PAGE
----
Meanwhile, the governor of the Bank of England, Sir Mervyn King, also applauded the Wheatley Review but said more needed to be done to tighten up processes in the future.

“Over the medium to long term, further thinking will be needed to meet the challenge of benchmarks based on thinly traded markets, especially when they are quote-based,” said King.

While politicians in Europe, who are also in the process of pushing through stricter market abuse rules because of the Libor scandal, have also backed the Wheatley Review’s move to clamp down on market abuse and enforce stricter punishments for offenders, including jail sentences.

“There is no doubt that the Libor scandal is market manipulation of the worst kind,” said Arlene McCarthy, a left-of-center U.K. MEP who is vice-chair of the European parliament’s influential Economics and Monetary Affairs Committee and is also the parliament’s rapporteur on the European Union legislation on market abuse.

“Evidence given by experts in Brussels this week also indicated the need for an independent body to set this benchmark and to use real transactions rather than relying on estimates based on bankers judgements.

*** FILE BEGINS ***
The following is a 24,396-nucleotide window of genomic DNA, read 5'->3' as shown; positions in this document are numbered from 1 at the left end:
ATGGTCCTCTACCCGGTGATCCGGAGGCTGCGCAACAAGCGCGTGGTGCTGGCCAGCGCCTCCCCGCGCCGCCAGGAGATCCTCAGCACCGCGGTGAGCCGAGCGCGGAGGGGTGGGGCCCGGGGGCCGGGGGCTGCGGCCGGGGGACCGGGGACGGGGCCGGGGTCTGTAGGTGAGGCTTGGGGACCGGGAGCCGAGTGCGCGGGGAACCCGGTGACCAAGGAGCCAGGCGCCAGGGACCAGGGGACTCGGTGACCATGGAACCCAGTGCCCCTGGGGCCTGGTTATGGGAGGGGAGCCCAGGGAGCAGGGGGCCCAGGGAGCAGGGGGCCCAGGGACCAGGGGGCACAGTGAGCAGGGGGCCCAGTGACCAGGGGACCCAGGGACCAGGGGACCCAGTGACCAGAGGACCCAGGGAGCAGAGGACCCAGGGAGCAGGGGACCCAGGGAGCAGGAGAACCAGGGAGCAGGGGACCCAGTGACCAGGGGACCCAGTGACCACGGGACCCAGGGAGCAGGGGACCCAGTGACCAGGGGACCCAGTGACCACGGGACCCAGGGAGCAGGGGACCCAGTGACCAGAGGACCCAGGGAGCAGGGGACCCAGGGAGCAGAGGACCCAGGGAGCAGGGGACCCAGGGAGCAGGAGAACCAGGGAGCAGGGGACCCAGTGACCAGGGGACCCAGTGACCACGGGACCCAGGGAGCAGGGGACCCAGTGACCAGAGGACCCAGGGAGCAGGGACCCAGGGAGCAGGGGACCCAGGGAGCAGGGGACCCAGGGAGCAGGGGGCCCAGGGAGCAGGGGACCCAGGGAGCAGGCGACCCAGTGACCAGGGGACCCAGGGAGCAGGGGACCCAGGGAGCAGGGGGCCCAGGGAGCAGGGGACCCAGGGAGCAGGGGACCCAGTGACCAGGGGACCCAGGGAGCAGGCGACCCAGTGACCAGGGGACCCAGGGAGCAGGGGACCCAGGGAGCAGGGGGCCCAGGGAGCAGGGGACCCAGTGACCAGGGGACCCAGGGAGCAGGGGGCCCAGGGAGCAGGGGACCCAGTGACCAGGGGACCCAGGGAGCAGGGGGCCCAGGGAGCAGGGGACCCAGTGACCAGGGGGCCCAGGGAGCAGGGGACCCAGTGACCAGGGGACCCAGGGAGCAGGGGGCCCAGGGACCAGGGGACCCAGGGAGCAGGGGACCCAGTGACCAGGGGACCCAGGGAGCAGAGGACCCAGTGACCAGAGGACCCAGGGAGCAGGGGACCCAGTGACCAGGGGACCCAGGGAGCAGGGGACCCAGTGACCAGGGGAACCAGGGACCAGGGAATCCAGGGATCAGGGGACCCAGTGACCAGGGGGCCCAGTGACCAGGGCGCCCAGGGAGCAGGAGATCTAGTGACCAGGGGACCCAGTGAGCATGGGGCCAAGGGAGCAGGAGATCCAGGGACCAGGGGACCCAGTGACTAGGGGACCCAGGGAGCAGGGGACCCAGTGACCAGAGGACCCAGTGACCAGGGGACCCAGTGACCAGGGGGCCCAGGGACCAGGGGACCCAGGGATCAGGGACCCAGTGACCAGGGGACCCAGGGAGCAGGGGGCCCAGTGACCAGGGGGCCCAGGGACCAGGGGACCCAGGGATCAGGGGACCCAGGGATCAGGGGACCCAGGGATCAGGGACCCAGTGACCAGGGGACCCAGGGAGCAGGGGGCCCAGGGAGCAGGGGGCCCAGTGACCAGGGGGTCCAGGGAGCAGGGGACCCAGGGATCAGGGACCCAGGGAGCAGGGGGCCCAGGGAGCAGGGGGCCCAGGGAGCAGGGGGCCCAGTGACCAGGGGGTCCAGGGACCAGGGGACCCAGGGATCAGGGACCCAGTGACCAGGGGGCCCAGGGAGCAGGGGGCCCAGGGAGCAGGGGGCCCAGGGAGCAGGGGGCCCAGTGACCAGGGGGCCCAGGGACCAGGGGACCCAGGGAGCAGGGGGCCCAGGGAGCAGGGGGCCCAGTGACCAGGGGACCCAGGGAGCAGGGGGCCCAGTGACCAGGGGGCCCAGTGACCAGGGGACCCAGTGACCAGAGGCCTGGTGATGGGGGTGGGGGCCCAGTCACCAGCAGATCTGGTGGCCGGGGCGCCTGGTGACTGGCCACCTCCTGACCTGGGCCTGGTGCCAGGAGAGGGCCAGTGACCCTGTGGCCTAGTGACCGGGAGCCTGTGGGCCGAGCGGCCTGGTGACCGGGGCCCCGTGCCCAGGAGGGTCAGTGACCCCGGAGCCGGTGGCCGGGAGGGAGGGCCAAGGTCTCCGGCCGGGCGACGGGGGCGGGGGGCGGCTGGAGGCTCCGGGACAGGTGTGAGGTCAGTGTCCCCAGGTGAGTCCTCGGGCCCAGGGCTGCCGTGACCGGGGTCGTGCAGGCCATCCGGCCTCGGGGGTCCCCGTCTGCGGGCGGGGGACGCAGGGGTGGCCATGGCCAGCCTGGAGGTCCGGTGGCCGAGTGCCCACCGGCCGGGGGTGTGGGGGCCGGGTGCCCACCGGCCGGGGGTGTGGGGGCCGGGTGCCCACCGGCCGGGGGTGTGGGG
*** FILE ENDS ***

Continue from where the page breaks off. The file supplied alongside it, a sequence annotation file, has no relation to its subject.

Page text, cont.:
“In Brussels we are calling for an extension so that all benchmarks and indices fall under market abuse rules and for them all to undergo a thorough independent and accountable process. The Libor scandal has demonstrated that the culture in the financial sector has not changed and that they cannot be trusted to self regulate.”

However, one U.K. industry group, although supportive, was less enamored by the Wheatley proposals.

“Although there are few surprises in Wheatley’s recommendations they are sensible proposals for strengthening the system,” said Iain Coke, head of the financial services faculty at the Institute of Chartered Accountants in England and Wales, a U.K. accounting body.

“We firmly support the demand that institutions obtain external assurance on their Libor processes and we are developing a framework for this. Ultimately, the Wheatley report is a specific response to deal with a specific problem. In order to regain trust in banking, what is needed is a real change in culture, embedding integrity and eradicating the ‘what can I get away with’ attitude.”